The bank introduced the first Bahamian credit card, Sun Card, in 1986 and in 1990 it became a full-service clearing bank. Bobby Symonette served as bank president from 1984-1992, growing the fledgling Commonwealth Industrial Bank from $15 million in assets to $315 million. After he retired from the day-to-day operations, he assumed the role of bank chairman until 1998.
A financial partner
Access to simple financing for home furniture, vacations, educational loans and automobiles changed the standard of living for lower and middle income Bahamian families. Commonwealth Bank became known as the ‘financial partner’ for the working class and the bank soon developed a loyal customer base.
“These people who were not considered at the high-end of society, who couldn’t afford to go to other banks came to us. Now the benefit from that is they have stuck with us. Commonwealth Bank came in and said ‘[they] may be on the margin but they are decent, ordinary Bahamian people and they deserve to be able to have some of the things that they want’.”
Corporate executives at Commonwealth Bank relied on instincts and faith in the local economy. They also based business strategies on the knowledge of the socio-economic conditions that had an impact on the majority of Bahamians who fell into the targeted demographic. That strategy continues to pay off.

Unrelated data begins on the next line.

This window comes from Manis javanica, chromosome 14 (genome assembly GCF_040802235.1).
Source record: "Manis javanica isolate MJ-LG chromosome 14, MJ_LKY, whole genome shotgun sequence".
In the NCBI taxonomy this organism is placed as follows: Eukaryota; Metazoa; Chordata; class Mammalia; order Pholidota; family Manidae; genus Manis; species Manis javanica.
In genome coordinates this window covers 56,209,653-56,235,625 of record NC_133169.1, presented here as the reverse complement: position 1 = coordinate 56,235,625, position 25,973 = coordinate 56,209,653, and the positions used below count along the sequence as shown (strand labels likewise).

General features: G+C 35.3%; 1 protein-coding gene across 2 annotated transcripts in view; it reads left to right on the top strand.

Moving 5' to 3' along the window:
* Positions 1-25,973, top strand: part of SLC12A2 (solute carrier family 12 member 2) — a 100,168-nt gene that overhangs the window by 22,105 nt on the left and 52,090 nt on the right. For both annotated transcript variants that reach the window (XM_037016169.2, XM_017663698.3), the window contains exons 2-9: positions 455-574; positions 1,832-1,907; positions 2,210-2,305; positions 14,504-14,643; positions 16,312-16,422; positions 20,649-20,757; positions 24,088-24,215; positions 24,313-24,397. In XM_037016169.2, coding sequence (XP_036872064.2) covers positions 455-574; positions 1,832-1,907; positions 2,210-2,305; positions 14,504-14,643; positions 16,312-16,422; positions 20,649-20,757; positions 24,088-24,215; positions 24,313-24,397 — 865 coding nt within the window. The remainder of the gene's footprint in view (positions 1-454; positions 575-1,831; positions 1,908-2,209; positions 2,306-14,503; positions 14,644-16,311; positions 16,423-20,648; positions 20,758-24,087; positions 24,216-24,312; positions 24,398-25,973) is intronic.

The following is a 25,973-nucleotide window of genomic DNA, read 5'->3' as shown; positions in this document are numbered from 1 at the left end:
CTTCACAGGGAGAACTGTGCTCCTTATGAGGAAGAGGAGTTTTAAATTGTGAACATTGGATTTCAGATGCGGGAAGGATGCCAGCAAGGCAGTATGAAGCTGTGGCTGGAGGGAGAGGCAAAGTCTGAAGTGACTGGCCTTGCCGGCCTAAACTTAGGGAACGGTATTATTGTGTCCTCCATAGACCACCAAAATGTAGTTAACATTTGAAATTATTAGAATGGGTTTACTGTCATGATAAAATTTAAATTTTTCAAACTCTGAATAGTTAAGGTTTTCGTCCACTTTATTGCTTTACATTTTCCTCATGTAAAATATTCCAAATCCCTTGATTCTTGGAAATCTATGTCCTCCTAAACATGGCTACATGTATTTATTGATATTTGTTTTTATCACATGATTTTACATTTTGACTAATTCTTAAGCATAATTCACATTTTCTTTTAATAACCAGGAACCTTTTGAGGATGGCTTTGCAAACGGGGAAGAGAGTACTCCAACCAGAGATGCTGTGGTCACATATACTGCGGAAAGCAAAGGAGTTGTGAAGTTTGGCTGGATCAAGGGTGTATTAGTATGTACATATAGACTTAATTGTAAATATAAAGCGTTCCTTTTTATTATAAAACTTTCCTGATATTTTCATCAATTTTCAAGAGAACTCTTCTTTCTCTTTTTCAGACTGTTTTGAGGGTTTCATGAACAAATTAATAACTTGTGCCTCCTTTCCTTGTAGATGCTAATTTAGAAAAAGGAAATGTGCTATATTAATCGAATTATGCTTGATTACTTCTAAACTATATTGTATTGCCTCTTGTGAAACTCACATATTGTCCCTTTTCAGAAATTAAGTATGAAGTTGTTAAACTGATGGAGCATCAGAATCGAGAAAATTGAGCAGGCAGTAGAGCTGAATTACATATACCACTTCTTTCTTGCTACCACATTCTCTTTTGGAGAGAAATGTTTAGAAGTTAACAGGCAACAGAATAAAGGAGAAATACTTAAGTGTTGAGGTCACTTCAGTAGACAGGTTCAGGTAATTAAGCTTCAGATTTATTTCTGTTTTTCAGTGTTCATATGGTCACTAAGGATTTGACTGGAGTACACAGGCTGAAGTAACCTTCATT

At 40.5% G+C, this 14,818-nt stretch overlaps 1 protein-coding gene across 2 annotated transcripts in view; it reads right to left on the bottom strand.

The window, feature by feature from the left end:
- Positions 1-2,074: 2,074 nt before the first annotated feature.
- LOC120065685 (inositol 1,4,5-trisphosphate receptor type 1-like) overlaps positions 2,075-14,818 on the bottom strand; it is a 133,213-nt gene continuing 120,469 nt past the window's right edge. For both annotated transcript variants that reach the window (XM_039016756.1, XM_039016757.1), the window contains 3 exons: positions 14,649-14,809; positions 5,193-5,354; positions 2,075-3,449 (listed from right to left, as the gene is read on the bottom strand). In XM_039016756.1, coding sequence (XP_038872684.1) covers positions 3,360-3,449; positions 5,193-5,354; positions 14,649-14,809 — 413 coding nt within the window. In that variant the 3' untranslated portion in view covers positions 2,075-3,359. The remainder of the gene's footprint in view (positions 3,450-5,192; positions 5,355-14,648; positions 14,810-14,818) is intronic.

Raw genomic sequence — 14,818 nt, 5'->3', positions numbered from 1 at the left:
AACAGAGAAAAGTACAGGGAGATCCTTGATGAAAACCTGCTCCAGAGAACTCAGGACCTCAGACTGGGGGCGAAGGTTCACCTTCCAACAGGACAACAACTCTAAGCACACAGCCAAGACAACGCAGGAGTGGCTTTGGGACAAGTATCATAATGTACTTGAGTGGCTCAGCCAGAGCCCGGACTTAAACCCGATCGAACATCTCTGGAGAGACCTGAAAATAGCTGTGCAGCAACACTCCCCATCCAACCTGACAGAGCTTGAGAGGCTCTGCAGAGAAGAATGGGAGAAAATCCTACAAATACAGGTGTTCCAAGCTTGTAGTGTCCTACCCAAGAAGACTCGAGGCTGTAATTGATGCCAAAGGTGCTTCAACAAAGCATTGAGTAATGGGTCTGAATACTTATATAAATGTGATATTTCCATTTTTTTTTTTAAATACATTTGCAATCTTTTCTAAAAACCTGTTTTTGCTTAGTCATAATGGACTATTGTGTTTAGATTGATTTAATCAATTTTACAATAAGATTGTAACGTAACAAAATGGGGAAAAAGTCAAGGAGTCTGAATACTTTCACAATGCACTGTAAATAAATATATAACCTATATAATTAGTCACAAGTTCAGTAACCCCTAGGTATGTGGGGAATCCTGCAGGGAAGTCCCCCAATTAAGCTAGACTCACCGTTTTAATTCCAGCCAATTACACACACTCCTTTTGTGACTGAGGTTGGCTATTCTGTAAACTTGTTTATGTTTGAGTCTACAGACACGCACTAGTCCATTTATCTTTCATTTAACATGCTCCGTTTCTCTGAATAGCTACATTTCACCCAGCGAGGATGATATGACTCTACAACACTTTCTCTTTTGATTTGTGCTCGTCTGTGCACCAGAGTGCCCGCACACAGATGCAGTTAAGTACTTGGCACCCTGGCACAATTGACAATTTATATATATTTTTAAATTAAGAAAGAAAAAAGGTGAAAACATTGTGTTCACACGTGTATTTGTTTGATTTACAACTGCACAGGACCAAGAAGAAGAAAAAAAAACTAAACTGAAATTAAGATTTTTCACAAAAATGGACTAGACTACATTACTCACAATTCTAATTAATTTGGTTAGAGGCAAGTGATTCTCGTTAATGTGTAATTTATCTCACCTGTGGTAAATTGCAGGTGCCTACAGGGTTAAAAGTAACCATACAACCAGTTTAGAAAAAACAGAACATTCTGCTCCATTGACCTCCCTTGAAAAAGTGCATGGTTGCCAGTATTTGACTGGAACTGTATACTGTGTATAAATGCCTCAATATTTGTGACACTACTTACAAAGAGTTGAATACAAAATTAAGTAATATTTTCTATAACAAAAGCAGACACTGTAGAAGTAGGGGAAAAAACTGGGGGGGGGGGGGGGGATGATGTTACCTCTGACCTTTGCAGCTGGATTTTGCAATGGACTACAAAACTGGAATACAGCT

According to the chairman, that basic premise was: “The people who pay their bills are the very same people we are dealing with. The ordinary person in society is a decent human being and they believe in paying their bills. We are not in the business of taking people’s lives down; we want to help people [get] along.”
As its customer base and assets grew, the bank ventured into more traditional home mortgages and small business loans but its core market remains consumer and education loans. Investing in the local economy is a large part of the bank’s community-minded business approach. With full operations in The Bahamas, all of Commonwealth Bank’s profits remain in the local economy.
“As we grow we think that the community which has supported the bank should also profit from what we are doing and that’s basic to our philosophy. We wanted to get our customer base in on the 2000 IPO so they could now share in the profitability of the bank,” says Donaldson.